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The Skyrocketing Cost of Higher Education

Topics: Current Events

The cost of higher education continues to grow faster than inflation. What is a college student to do?

(Photo Credit: MDGovpics/Flickr)

CBS MoneyWatch reports that while the cost of one year in college during the 2012-2013 school year was around $50,000, elite schools such as Sarah Lawrence College are edging their way up to costing over $60,000 for one year. This figure includes tuition, fees, room, and board.

Do You Know What You're Worth?

According to CBS MoneyWatch, when the prestigious schools such as Harvard, Dartmouth, and Sarah Lawrence raise tuition it causes many other colleges and universities throughout the nation to follow suit. This seems to be the “keeping up with the Joneses” of higher education. Unfortunately, it hurts all students. 

Paying the Cost of Higher Education 

The best time to plant a tree was twenty years ago. The second best time is right now. If you (or your children) are planning on going to college, start saving and planning today.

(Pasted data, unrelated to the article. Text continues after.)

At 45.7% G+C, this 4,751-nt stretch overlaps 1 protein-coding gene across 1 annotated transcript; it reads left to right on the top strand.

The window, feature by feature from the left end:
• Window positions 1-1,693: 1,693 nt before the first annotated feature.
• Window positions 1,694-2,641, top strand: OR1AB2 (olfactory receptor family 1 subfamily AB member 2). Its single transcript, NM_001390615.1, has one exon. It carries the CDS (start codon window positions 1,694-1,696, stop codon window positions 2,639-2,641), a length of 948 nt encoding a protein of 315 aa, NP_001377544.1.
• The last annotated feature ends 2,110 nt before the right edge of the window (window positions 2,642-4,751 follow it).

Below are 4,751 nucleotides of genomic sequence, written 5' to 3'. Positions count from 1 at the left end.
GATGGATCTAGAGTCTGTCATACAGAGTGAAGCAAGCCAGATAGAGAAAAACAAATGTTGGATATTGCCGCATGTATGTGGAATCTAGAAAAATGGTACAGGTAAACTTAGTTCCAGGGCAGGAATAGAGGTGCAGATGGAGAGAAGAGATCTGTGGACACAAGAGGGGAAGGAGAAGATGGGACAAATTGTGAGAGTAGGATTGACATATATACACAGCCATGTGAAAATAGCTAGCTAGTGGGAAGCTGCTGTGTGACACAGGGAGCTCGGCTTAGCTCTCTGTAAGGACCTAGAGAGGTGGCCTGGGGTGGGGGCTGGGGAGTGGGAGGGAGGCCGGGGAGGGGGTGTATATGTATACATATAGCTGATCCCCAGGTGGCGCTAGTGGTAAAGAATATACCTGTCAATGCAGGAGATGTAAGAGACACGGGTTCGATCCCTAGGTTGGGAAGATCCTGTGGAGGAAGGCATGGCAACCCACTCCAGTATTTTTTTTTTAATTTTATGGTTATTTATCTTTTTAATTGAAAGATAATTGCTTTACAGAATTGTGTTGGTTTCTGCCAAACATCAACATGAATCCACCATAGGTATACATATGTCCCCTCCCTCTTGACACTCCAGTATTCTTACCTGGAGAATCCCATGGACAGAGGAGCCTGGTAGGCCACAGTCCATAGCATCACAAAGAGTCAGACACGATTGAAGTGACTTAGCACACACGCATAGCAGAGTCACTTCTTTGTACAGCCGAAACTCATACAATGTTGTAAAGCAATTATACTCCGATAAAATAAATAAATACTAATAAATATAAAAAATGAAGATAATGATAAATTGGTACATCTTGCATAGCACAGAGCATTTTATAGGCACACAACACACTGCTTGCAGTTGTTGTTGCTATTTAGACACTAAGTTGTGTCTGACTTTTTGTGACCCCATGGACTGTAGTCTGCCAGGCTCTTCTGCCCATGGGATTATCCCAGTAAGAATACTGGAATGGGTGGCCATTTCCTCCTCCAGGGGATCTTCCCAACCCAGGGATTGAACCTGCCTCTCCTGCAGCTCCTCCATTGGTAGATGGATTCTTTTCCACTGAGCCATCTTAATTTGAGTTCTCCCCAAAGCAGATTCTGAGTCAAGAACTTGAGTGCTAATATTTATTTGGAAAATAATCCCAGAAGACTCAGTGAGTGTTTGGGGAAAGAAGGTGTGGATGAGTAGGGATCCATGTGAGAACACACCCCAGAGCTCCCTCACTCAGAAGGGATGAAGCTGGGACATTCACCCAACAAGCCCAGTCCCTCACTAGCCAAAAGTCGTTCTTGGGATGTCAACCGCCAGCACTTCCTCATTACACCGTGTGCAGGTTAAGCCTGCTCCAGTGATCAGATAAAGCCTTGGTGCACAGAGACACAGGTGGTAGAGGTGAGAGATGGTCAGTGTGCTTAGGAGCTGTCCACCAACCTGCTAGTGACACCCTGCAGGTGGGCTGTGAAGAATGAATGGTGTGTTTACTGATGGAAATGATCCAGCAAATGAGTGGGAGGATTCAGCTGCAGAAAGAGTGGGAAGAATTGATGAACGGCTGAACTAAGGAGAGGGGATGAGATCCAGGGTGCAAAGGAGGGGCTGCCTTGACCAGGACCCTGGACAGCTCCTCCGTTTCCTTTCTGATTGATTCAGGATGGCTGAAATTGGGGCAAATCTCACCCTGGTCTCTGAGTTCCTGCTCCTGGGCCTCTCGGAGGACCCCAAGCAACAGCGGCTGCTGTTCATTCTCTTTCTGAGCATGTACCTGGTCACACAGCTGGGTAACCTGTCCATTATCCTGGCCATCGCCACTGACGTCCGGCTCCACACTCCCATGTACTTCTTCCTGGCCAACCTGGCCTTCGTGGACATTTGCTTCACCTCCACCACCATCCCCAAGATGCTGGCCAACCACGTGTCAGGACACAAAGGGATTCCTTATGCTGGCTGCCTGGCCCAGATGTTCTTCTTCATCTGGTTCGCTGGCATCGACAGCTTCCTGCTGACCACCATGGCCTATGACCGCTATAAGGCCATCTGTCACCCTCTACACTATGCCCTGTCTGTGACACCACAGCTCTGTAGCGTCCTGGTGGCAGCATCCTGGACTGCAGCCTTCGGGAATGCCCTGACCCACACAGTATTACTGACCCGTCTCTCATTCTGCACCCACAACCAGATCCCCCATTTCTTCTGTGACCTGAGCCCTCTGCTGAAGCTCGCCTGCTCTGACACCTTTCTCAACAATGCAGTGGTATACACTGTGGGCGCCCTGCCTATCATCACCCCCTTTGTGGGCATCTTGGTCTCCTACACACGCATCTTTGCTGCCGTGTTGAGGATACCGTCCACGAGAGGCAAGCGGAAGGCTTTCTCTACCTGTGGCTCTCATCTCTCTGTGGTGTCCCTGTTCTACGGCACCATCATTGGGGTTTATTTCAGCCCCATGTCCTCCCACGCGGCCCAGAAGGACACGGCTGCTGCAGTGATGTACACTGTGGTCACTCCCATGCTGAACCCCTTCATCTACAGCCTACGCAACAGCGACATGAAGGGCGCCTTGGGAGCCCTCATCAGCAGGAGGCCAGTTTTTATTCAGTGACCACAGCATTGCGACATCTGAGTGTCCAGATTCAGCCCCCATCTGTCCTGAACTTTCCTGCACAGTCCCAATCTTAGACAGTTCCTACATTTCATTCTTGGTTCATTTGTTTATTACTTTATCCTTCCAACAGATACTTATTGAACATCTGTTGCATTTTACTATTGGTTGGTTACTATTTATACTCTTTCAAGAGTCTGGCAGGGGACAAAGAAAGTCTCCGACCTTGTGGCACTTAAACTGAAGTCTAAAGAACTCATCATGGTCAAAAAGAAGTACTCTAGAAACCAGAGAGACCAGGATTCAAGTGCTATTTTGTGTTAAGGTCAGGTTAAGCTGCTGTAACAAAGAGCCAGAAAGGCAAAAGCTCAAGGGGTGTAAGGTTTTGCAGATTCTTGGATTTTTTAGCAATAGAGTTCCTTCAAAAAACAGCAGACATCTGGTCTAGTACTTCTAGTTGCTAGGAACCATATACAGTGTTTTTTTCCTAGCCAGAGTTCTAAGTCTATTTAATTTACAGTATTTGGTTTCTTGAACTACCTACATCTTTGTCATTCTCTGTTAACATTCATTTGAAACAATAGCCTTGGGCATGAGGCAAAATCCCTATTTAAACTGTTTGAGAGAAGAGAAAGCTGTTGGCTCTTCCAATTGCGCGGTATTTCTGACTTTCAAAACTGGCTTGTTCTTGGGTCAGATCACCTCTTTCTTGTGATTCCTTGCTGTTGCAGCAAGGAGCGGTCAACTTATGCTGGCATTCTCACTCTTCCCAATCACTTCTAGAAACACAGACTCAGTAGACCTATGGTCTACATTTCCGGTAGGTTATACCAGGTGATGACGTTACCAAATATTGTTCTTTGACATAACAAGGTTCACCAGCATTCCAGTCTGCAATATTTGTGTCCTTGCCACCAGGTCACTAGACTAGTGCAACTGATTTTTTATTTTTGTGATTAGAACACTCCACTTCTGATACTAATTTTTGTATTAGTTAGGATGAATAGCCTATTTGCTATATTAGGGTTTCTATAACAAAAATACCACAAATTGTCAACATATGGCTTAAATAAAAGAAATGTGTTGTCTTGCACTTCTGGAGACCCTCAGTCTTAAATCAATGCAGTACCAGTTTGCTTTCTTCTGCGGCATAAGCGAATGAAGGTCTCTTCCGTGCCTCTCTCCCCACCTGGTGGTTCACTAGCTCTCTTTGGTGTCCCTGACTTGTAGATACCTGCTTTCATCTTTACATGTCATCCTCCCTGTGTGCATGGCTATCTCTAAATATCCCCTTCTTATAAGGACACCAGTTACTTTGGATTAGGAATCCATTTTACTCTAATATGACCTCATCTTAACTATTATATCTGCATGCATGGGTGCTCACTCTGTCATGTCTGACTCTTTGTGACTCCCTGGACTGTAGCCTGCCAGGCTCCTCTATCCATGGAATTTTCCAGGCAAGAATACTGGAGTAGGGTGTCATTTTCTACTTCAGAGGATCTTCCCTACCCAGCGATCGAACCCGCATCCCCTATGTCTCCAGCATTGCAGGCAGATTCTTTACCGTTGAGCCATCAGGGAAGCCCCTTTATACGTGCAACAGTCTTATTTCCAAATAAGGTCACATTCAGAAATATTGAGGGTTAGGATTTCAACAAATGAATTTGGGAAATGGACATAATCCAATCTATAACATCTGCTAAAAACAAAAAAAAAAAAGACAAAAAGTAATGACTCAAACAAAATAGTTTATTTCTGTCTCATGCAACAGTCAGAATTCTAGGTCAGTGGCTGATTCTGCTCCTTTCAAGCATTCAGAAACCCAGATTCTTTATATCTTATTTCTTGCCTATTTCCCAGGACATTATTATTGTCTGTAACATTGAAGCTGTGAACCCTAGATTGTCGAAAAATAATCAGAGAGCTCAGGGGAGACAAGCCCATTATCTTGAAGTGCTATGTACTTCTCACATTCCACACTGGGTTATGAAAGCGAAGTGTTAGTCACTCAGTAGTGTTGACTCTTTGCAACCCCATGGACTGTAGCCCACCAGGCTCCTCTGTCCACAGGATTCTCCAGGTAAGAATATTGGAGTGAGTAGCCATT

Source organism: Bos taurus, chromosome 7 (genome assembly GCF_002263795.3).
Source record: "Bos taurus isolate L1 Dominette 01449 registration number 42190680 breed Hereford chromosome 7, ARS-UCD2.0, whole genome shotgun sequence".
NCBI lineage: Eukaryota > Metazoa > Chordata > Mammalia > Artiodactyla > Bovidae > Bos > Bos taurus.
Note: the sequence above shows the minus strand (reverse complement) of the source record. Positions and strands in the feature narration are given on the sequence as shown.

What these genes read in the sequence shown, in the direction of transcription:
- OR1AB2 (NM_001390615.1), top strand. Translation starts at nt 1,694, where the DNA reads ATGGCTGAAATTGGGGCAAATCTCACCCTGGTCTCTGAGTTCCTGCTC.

The federal government offers financial aid. Apply for FAFSA loans for the best interest rate.

Don’t be afraid of applying for merit aid and any scholarships. The worst that can happen is they say no, and you are no worse off than before. The other possibility is that they say yes. Similar to scholarships, Pell Grants do not need to be repaid.

Return on Investment

The good news is that PayScale has researched the return on investment (ROI) for students who graduate from a variety of colleges and universities. For schools such as Harvard and Dartmouth, students spend $200,000 – $250,000 on tuition over the course of four years, but their annualized net ROI is almost 7 percent. Over the course of 30 years, their ROI is over one million dollars.

If you manage pay the high tuitions, it may be financially worth it in the long run.

Tell Us What You Think

How did you pay for your education, or how are you planning to pay for it? Leave us a comment or join the conversation on Twitter.

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